Walmart buys Jet.com

Some observations (about a month late) about Walmart’s announcement in early August that it is acquiring web startup Jet.com. Here’s my comment from a recent RetailWire panel discussion:

The risk isn’t great to Walmart, considering the purchase price vs. Walmart’s scale. But the reward is definitely in favor of Jet.com’s founders and investors, who are about to become very wealthy. The real question is whether Walmart intends to keep the Jet.com brand alive or simply wants to take a competitor off the playing field.Jet.com seems to have followed the typical internet startup path of losing money while aggressively trying to build traffic and market share. But Walmart’s move makes it hard to tell if Jet’s business model is sustainable over the long haul. Let’s face it — nothing about this move changes the reality that Amazon is the alpha dog.

Organics at Target and Walmart: Who has the edge?

A brief comment (from RetailWire) follows on the topic of organic foods, and the two giant discounters’ push into the business. As usual, Target and Walmart are taking different approaches toward the category:

“Healthy for you” positioning depends on the retailer: Panera yes, Burger King no. It’s valid for Walmart and Target to take diverging paths toward selling more organics and healthy food. One chain (Walmart) specializes in “We know what you want,” while the other (Target) practices “We know what’s good for you.” In defense of Walmart, pushing organics at price points meant to stimulate further demand is providing a consumer benefit even if the company isn’t using it as a branding tool.

Is Amazon verticalizing its delivery service?

Amazon’s recent announcement about developing its own fleet of freight-carrying planes caught the attention of many, including my fellow RetailWire panelists. Here’s my recent opinion, in the context of Walmart’s similar history taking the reins of its own logistics many years ago:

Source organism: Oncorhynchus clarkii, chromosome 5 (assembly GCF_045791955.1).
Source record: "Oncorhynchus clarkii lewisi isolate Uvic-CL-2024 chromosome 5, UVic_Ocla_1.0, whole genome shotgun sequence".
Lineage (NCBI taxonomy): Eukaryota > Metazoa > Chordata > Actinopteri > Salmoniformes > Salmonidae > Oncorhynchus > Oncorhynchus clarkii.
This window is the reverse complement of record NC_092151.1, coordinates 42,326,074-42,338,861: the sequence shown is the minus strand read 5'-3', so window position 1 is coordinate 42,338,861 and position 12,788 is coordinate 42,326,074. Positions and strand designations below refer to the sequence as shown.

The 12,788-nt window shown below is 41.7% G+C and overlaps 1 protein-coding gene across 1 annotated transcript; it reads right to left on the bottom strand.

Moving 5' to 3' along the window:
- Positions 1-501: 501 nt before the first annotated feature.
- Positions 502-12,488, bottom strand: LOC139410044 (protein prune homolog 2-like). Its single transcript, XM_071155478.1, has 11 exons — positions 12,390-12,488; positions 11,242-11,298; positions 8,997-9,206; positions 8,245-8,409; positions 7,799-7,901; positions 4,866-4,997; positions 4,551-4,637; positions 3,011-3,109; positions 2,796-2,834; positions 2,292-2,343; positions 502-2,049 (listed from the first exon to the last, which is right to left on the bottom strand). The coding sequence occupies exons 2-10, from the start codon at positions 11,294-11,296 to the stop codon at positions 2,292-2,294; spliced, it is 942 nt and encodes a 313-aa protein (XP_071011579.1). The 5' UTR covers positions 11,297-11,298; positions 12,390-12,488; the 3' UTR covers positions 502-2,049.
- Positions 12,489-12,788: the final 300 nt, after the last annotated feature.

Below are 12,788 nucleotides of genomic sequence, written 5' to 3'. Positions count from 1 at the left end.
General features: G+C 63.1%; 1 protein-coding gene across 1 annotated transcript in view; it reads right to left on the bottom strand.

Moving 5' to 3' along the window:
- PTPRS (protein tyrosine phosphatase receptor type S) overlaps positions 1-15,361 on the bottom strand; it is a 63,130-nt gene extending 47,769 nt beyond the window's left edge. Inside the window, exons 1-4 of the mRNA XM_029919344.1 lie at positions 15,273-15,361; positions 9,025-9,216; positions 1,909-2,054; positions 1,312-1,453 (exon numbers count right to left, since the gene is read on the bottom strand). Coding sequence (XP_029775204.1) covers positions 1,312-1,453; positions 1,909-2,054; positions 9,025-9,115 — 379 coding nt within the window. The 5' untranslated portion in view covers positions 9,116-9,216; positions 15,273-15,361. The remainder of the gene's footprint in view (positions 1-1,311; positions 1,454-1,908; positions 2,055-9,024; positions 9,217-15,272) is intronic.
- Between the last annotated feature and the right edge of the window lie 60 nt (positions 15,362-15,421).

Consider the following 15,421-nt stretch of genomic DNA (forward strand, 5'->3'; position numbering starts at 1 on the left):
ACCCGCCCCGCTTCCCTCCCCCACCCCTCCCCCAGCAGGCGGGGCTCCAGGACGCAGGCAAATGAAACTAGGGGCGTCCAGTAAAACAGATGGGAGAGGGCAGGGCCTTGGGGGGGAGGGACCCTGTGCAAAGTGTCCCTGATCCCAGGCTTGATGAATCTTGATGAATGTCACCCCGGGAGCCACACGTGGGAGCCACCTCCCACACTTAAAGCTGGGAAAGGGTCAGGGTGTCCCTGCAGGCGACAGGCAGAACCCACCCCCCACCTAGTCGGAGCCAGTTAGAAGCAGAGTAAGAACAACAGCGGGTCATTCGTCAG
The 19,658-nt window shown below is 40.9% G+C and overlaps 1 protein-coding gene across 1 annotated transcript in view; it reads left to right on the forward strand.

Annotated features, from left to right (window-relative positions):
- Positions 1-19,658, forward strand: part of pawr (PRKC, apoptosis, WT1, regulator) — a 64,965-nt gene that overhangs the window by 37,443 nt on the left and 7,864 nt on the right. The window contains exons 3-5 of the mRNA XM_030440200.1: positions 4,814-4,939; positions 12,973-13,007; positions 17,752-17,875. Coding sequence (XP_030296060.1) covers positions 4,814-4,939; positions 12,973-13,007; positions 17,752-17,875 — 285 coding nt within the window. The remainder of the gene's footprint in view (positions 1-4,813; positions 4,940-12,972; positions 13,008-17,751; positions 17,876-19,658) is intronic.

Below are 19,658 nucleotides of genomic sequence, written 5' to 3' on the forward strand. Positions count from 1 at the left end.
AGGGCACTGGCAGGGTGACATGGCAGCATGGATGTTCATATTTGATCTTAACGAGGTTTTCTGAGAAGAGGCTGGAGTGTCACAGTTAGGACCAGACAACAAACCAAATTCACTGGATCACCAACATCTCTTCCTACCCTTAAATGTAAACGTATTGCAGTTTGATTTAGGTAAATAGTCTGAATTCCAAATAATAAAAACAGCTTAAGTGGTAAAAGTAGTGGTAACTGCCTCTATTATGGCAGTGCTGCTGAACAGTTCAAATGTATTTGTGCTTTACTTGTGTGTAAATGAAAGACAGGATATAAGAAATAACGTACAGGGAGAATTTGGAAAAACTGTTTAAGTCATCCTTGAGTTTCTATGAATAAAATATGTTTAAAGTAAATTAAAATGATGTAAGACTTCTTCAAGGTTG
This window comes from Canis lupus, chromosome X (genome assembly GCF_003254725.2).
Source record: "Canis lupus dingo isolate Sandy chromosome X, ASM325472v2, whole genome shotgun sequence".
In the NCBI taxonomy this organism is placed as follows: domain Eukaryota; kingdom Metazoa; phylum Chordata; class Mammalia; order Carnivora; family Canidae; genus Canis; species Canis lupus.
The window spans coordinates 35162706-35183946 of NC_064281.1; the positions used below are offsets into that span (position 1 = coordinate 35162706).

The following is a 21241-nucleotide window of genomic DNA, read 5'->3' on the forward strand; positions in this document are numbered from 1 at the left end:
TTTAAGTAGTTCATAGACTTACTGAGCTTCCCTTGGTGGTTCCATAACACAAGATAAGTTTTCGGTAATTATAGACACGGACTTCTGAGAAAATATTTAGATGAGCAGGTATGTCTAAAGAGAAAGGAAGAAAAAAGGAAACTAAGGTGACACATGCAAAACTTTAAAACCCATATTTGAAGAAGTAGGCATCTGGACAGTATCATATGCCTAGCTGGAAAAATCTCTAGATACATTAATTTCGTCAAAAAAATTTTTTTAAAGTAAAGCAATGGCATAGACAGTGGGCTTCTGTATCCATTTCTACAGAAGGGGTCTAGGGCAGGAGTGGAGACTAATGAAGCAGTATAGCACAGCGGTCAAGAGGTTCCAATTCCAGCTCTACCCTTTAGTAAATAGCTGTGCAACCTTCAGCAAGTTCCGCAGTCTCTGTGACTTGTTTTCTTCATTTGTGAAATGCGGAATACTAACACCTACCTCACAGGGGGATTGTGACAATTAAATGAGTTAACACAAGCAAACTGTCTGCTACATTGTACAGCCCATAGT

There is some comparison to Walmart’s history, as Amazon works to take tighter control over its supply chain. The difference is that Walmart’s initiatives were primarily driven by lowering costs — and, in turn, by grabbing market share when they dropped prices in their stores. Over the long run, Walmart’s cost savings on logistics have not translated into better store execution.

Amazon is committed to be price-competitive, of course, but is equally driven by its brand promise of great execution. Instead of being at the mercy of second-party carriers (UPS, FedEx, USPS and so forth), Amazon would rather control its own destiny.

E-commerce at Walmart: An uphill battle?

RetailWire panelists recently discussed some statistics pointing out that Walmart’s e-commerce business is growing at a slower pace than its competitors’ — and certainly slower than Amazon, too. The question raised is whether there are underlying issues with Walmart’s business and customer profile holding it back. Here’s my take:

Two observations in the article really resonate: First, the Walmart customer target and brand profile may not align with the demographics of more successful e-commerce operations. (In other words, too downscale.) Second, Walmart is in several commodity businesses where it can be out-assorted, out-priced and out-executed by Amazon.

It’s hard for any aspiring omnichannel retailer to grow the top line with these kinds of e-commerce sales trends. It’s even harder as Walmart continues to grapple with mature sales in its brick-and-mortar stores.